Jake Chapman


Left: The cover for Jake Chapman's The Marriage of Reason & Squalor (2008). Right: Page views from The Marriage of Reason & Squalor.

Jake Chapman is widely known as one-half of the artistic duo Jake and Dinos Chapman. The pair came to prominence with the ascendancy of the Young British Artists movement in the 1990s, and in 2003 the pair were nominated for the Turner Prize. That same year, Jake Chapman also published his first book, Meatphysics. Here Chapman talks about his second book, a novel titled The Marriage of Reason & Squalor, which was published by Fuel Publishing in the UK on October 20.

I FELT LESS INSPIRED THAN COMPELLED to write this book. I quite like the idea of writing things badly, and the idea of picking on an already impoverished genre, the romance, seemed perfect.

It’s a novel with very bad teeth—it has some abscesses and nasty little diseases inside. It’s really about diseased thinking, about occupying the death drive rather than taking a position of critical responsibility. It’s a kind of analogue for the visual work that I make with my brother, and I guess the best way to describe it would be as a cure for insomnia, or a good book to prop up a wonky table.

I think the idea of writing a book with the intention to be unfriendly to the reader is probably in and of itself original. I like the idea of writing something that has less to do with embracing the reader as a collaborator in a process and more to do with causing them to drift off into sleep. It’s a kind of polite maliciousness in which you actually bore someone to death—but there’s still death involved.

My brother described The Marriage of Reason & Squalor as being like a feral child that’s crawled out of a hole and tried to use language. The metaphors eat themselves up—rebounding metaphors that repeat themselves. There’s one passage that goes something like, “Chlamydia Love takes to therapy like a duck to water, and the therapy’s gains roll off her like water off a duck’s back.” The metaphors begin to collapse into psychotic fractals. You embark with good faith at the beginning of a sentence, thinking it’s going to deliver you to the end, and it spirals out of control. I was interested in how you could write a story without really telling it. It’s more about how language doesn’t work, language’s molecularization, than about delivering a story.

I tried to be playful with some of the book’s features. There’s a PO box used in letters written by the character Helmut Mandragorass—and the PO box actually exists. So does the e-mail address belonging to the protagonist Chlamydia Love, which is given toward the end of the book. They’re possible wormholes. Books in my experience have been these self-reducing objects that seem to be bound by a notion of coherence, by an idea of linearity. I like the idea of doing something that does have an overall coherence to it, inasmuch as it has a story, but which is also porous; there are many lines of flight from the thing.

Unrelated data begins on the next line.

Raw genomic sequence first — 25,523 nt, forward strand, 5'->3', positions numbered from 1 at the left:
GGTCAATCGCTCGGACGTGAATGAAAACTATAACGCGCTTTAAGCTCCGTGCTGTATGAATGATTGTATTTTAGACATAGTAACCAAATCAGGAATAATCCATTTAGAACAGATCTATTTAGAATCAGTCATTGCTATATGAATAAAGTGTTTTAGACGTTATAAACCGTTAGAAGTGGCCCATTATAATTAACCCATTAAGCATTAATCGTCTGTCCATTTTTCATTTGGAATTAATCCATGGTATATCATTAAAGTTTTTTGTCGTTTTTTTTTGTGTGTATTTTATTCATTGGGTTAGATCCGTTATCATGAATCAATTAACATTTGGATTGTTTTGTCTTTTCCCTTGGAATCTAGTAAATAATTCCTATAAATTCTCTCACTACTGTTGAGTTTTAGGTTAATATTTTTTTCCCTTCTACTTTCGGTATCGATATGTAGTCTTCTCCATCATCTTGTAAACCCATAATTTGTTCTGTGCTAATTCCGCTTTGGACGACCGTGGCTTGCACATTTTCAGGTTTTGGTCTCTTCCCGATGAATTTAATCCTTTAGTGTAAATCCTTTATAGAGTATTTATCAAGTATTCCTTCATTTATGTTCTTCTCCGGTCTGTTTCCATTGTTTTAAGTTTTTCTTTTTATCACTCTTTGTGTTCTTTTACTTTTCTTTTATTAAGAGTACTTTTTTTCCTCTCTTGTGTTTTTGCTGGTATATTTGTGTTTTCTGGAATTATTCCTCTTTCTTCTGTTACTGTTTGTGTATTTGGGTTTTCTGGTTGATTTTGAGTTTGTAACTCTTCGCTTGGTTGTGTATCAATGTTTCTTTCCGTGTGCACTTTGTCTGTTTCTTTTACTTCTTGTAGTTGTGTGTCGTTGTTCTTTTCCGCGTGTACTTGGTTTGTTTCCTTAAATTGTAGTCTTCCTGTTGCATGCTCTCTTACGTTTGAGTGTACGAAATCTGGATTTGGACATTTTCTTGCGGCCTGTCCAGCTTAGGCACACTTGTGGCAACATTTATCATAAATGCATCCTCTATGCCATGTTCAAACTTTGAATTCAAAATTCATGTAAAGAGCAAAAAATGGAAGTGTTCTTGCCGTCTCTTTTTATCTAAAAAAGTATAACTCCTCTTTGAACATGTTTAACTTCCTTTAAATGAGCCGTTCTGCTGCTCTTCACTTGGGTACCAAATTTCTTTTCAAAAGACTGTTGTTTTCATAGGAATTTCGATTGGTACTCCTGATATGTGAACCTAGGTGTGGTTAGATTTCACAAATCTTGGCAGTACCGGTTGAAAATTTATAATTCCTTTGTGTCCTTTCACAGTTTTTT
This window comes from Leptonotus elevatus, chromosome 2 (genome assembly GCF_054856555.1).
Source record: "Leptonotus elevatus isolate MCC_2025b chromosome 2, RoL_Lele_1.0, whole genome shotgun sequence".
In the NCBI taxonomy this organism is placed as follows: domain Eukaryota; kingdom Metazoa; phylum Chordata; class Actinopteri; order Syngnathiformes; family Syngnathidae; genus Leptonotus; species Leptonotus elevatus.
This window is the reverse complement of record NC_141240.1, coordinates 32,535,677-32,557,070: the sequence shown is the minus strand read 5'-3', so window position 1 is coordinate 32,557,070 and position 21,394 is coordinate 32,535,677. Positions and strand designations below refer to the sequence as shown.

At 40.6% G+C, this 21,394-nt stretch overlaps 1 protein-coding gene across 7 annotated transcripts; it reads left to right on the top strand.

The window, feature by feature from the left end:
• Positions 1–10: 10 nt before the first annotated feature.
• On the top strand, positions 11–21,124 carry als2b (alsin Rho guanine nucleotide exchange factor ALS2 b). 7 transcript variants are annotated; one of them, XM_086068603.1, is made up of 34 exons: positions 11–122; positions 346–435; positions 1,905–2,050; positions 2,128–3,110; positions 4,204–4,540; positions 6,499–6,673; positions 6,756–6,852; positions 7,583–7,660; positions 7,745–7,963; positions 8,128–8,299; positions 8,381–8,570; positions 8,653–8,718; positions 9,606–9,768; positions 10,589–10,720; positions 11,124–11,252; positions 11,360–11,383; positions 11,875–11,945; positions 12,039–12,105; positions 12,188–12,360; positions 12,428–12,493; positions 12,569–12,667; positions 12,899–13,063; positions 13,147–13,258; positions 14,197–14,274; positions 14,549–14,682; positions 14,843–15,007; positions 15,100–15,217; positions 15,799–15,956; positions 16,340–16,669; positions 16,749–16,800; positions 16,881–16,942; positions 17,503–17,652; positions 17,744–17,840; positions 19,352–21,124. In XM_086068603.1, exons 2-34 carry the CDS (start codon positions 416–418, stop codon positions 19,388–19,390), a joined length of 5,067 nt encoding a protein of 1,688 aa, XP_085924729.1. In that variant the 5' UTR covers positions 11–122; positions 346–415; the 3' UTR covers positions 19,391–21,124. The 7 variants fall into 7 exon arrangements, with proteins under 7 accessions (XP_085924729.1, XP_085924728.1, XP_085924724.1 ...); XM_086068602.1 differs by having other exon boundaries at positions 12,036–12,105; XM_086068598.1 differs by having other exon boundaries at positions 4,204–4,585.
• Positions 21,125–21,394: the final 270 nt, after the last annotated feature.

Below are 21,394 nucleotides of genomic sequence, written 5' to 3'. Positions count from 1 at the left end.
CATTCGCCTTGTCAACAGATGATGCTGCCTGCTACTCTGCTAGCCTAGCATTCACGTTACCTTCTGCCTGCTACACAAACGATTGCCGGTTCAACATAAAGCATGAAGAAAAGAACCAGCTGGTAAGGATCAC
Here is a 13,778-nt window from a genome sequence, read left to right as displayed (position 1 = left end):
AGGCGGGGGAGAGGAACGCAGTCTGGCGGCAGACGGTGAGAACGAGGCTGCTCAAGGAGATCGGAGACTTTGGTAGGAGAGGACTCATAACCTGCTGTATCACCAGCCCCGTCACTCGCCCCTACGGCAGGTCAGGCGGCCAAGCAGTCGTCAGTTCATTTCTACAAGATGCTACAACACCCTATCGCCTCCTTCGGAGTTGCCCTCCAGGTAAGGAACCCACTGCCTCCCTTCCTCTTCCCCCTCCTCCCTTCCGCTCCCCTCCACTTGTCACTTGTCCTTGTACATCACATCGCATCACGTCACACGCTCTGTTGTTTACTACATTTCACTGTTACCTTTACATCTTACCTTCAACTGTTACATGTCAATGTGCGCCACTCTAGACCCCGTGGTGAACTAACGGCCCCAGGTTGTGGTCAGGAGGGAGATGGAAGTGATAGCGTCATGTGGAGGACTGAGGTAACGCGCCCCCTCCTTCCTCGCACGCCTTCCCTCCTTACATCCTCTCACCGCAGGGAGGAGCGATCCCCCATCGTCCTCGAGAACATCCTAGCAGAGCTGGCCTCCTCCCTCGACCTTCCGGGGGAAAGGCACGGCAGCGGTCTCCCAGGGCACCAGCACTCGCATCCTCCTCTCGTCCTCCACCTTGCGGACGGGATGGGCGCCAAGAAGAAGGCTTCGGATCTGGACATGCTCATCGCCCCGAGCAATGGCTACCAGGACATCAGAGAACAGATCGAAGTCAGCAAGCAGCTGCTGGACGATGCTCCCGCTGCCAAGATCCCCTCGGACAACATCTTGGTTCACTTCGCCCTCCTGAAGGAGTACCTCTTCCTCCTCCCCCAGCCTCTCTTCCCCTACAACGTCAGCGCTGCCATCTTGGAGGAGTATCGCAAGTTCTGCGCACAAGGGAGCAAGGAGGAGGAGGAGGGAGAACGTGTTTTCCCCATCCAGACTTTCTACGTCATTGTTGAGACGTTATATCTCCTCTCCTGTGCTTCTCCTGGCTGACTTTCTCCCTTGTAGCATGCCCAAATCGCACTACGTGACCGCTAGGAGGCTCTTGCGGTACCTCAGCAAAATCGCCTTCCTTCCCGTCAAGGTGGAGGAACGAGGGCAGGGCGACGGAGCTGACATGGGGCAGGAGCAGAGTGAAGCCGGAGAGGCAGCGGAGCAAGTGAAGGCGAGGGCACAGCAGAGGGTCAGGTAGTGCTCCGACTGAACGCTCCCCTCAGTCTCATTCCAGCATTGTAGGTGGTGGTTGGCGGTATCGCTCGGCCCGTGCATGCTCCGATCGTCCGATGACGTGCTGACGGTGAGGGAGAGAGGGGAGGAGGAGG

I’ll be manning the other end of the e-mail address and PO box. Who knows? The responses could constitute the sequel. It would probably be rare that anyone would actually read all the way through it, but it would be interesting to see whether there is any kind of feedback. Thinking in a Deleuzian sense, there is some sort of machinic interface, which is to say that the book is already being drawn into fabrication through the feedback. I do leave the book open for a sequel at the end. It’s a very ostentatious ending; the idea that this thing deserves or will ever get a sequel is absurd.

I think my drive to write the book had much more to do with digesting all of the writers that I’ve read. The book is in a sense a total of all the entities and voices that have animated me over the years. I guess if you’re reading people like Deleuze and Guattari and Freud, you’re not really trying to prime yourself to write something that’s full of sincerity and earnestness.

I like to think I have a proximity to Burroughs, to Vonnegut, to Beckett—at least inasmuch as they write from misanthropic places. Reading Burroughs becomes an act of being abused. Or with Alain Robbe-Grillet, you get this fantastic sense of never really getting anywhere. Just a description of the same thing over and over, just slightly shifting—it becomes about the reader’s entropy. I obviously like those kinds of writers. But I’ve got an edge on them because I can’t actually write.

The book took me so long to complete that any kind of spontaneity, ability, or talent is skewered by my talentlessness. I know I can’t write, but it’s nice to sit down to do this thing you can’t actually do, but you do it very unnaturally, so that the thing that you employ as a virtue—its unnaturalness—is what makes the work work. Hopefully.

— As told to David Velasco